Confessions from a Patient with Behcet’s Disease

The day you are diagnosed with any chronic illness will be the day your life will change forever and will never again be the same! So many emotions will flood your mind, and you may see your life pass in front of your eyes.

Over the days, weeks, months and years, you finally realize that this is now your life.

Many people only see a doctor when they become sick with a cold, flu, a broken bone or a sprained muscle,.  Some may never visit a doctor. Their pain will be acute, and once the cause is treated, the pain will leave. The medicine they take will only be for a short time. However, those with a chronic illness have lives that are filled with doctor’s visits, medicines, tests, pain, exhaustion and grief for “the old life.”

As you move into the existence of what is now “your life,” you will find yourself losing the ability to even enjoy what you did in your old life. Spending time with others now may even feel uncomfortable. The ability to participate in activities you once did becomes more and more difficult as the days go by. You will then find yourself wishing for your old life, even wishing you could work. Wishing you could play sports, wishing you could go to the movies, wishing you could cook, clean and dance. All of these things become much more difficult when living with an illness.

Behcet’s disease is special; it has the ability to be so unpredictable as well as unrelenting sometimes.

I have a more severe form or a “complete” form, if you will. I live with most of ALL the symptoms associated with it. I have folliculitis on my thighs and back that never goes away, central nervous system/neurological (brain) problems with inflammation, partial seizures, headaches, neck stiffness of varying degrees most of every single day, confusion, coordination issues along with balance and vertigo problems, oral ulcers and genital ulcers bi-weekly.

It used to be a constant, unrelenting problem to deal with but since I have been on CellCept, they usually are less frequent and fewer in number. Up until April 2012, I would experience 30 to 50 ulcers in my mouth all at ONE time!! It was so, so painful.

I have gastrointestinal symptoms, ulcers throughout my GI tract, severe abdominal pains and chronic diarrhea, nausea/vomiting, eye inflammation— specifically Uveitis/Iritis, joint inflammation with severe body pain of varying degrees, lung inflammation— or Pulmonary hypertension, heart issues with increased heart rate, an episode of pericarditis, palpitations, chest pain, shortness of breath, thrombophlebitis (superficial blood clots in my veins) as opposed to DVT (deep vein thrombosis) which can be fatal.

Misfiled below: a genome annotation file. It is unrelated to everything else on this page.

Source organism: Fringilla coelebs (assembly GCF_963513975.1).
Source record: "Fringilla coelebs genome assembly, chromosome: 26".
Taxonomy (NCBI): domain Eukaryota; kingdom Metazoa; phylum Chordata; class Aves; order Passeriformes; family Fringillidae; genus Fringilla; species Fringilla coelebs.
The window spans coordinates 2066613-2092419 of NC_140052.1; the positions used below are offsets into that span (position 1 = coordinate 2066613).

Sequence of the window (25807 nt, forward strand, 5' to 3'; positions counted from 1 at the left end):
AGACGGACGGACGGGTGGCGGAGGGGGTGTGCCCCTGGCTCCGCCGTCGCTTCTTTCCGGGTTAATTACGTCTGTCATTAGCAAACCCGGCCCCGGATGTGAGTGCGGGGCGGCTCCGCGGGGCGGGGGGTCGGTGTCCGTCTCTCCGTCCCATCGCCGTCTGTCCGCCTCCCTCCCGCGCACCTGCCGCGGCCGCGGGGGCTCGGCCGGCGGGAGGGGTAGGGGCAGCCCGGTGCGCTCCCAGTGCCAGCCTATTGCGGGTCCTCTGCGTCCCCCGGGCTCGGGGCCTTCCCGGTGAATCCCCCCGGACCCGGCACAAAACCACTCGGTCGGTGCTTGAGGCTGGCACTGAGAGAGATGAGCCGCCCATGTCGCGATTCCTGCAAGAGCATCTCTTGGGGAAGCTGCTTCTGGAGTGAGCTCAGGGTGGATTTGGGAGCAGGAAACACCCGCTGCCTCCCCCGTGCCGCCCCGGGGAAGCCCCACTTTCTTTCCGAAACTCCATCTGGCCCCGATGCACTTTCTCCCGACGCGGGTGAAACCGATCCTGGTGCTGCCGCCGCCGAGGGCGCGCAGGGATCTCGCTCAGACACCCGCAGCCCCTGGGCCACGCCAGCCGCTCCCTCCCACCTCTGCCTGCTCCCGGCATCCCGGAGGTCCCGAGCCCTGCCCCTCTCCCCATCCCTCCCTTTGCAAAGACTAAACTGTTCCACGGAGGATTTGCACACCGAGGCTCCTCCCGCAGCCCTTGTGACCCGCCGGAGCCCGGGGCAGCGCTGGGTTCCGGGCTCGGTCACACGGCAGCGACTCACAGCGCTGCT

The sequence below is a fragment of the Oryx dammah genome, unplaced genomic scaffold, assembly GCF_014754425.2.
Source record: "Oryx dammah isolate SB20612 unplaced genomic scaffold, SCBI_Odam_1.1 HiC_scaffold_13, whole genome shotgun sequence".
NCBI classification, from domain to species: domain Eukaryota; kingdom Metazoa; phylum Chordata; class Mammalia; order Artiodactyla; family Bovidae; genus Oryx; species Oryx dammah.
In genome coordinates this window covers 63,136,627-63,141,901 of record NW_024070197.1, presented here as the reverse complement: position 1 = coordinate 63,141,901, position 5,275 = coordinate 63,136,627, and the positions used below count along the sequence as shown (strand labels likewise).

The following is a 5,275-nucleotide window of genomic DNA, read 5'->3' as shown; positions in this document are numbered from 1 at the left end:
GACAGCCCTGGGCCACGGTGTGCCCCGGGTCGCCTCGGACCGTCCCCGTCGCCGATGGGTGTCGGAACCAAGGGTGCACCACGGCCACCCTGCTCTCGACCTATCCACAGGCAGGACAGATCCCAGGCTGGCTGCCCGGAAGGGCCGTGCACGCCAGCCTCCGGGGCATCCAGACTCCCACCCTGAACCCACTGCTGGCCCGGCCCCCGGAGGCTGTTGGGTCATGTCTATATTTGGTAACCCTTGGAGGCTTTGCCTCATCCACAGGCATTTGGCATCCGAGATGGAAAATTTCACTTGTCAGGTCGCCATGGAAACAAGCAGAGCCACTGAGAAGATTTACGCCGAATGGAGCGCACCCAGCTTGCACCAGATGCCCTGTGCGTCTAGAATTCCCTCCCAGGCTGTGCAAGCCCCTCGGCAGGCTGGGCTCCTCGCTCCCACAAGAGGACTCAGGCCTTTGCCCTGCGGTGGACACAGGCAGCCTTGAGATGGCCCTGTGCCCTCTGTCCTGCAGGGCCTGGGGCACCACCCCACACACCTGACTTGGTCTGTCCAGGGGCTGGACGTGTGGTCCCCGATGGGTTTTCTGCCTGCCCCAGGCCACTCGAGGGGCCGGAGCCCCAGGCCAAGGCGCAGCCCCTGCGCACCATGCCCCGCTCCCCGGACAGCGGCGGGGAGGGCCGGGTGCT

Raynaud’s phenomenon, also caused by Behcet’s, is triggered more often when I am cold or stressed. During an attack, little or no blood flows to my affected body parts, which is typically my hands or fingers and, more often than not, my feet or toes. As a result, my skin may turn white and then blue for a short time. My toenails usually turn purple/bluish, and as blood flow returns, the affected areas may turn red and throb, tingle, burn or feel numb.

It is difficult to be confined to my home, to remember a former self who was bubbly, outgoing, goal-oriented and focused on my future. The comfort of a home that so many people look forward to during their days, sometimes can become a source of suffocation or prison for me. My personality and all that I identified myself as is now a fond memory for me to grieve about every now and again. That’s a normal response when dealing with such a life-altering reality.

My new reality is like standing on the edge of a cliff with a brisk breeze blowing every single day, tethering on the brink and knowing that there’s going to be one day that the breeze turns deadly and off the edge I go.

However, I have acquired a perspective in life that few healthy people will ever know. So many people are caught up with their lives and the busy coming and going, they do not realize how much is taken for granted. The ability to get to sleep at night, to wake in the morning and get out of the bed with ease, get their tasks and responsibilities taken care of without pain, to maintain focus and alertness as necessary. To have an appetite and eat what they choose and when they choose. To actually get dressed and be able to go out of the house because they have a career or place to be— and have it not be a doctor’s appointment or a trip to pick up medication.